Jane Fonda says the "climate crisis" is "hanging over every single aspect" of people's lives
The 82-year-old actress has become an activist for climate change and has been campaigning for people to do more to reduce their carbon footprint with the hopes of saving the planet, and has said the global crisis is bigger than people realise, as it "impacts everything"
17 February 2020
Speaking about her activism, she said: "I think it's important to understand that the climate crisis isn't like, well that's one issue you could work on. You could work on women's empowerment. That's another issue. You could work on anti war stuff. Hanging over every single aspect of our lives is this umbrella, which is the climate crisis. It's going to impact everything and it impacts the question of war. It impacts the question of women's empowerment. It impacts everything."
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The 'Grace and Frankie' star is "curious" about the world, and says she finds joy in learning new things about her surroundings.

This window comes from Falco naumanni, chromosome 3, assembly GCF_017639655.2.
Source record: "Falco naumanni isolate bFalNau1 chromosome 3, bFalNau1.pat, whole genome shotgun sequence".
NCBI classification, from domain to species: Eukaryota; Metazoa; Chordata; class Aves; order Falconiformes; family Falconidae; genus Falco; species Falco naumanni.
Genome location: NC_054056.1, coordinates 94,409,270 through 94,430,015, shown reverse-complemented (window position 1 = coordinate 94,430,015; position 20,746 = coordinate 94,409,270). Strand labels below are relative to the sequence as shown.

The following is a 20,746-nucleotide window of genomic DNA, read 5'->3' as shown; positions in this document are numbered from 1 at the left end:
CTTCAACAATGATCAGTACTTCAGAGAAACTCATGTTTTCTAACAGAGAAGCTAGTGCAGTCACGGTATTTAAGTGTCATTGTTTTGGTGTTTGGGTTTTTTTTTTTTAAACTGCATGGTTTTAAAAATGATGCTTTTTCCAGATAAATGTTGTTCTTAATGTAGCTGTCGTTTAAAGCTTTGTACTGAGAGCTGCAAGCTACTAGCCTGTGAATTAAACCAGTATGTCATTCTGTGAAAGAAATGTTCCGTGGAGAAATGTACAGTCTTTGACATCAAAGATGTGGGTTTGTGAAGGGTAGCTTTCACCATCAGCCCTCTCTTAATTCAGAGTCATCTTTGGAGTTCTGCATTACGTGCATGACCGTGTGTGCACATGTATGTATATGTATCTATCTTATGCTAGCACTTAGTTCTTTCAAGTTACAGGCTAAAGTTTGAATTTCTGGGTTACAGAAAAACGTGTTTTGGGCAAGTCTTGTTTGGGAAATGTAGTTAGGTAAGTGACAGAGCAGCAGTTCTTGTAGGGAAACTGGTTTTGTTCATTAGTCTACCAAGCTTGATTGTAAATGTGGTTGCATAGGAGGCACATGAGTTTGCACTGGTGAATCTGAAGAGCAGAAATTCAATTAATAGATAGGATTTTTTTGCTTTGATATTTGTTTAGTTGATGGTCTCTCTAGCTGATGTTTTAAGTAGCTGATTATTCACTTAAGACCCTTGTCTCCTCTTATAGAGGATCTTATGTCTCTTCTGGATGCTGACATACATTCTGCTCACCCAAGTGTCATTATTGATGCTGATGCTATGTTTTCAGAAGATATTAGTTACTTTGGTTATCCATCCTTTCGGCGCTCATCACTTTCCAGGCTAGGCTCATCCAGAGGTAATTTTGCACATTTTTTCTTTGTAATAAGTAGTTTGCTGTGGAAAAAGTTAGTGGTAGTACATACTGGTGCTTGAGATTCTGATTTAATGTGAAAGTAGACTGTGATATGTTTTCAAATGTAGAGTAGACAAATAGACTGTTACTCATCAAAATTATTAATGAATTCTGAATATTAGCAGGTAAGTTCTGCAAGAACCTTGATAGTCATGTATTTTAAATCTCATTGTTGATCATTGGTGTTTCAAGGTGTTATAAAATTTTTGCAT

In an interview for Refinery29's 'UnStyled' podcast, she explained: "Well, the trick is you have to stay curious. One of my mantras is it's more important to be interested than to be interesting. Stop worrying about being interesting. Stay curious. People say, I'm young for my age. It's because I'm curious. I learn things all the time and that, and that informs my life."
Meanwhile, Jane recently took part in weeks of climate change protests in front of the US Capitol in Washington D.C., where she succeeded in her goal of getting arrested for protesting.
Jane was inspired by teenage activist Greta Thunberg, who was "so traumatised" by the threat of climate change that she "stopped eating and speaking for almost a year".
When asked what moved her to protest, Jane said: "I read Naomi Klein's new book. It's called 'On Fire: The (Burning) Case for a Green New Deal'. [One of the things about the book that really changed my life] was the way she wrote about Greta. I mean, I knew about Greta, I didn't know she was on the spectrum. And I didn't really understand what Asperger's meant.
"When Naomi described it, I realised that here is this young person who ... she's not influenced by what other people think. ... On the spectrum, if they are interested in something, they have a laser focus on that and whatever the denials and rationalisations the rest of us indulge in, that doesn't come into play with her.
"And she read the [Intergovernmental Panel on Climate Change] report and she realised that the crisis was barreling straight at us, like a train, and looked around and people weren't behaving appropriately. It so traumatised her that she stopped eating. I hadn't realised that she stopped eating and speaking for almost a year. And that really hit me."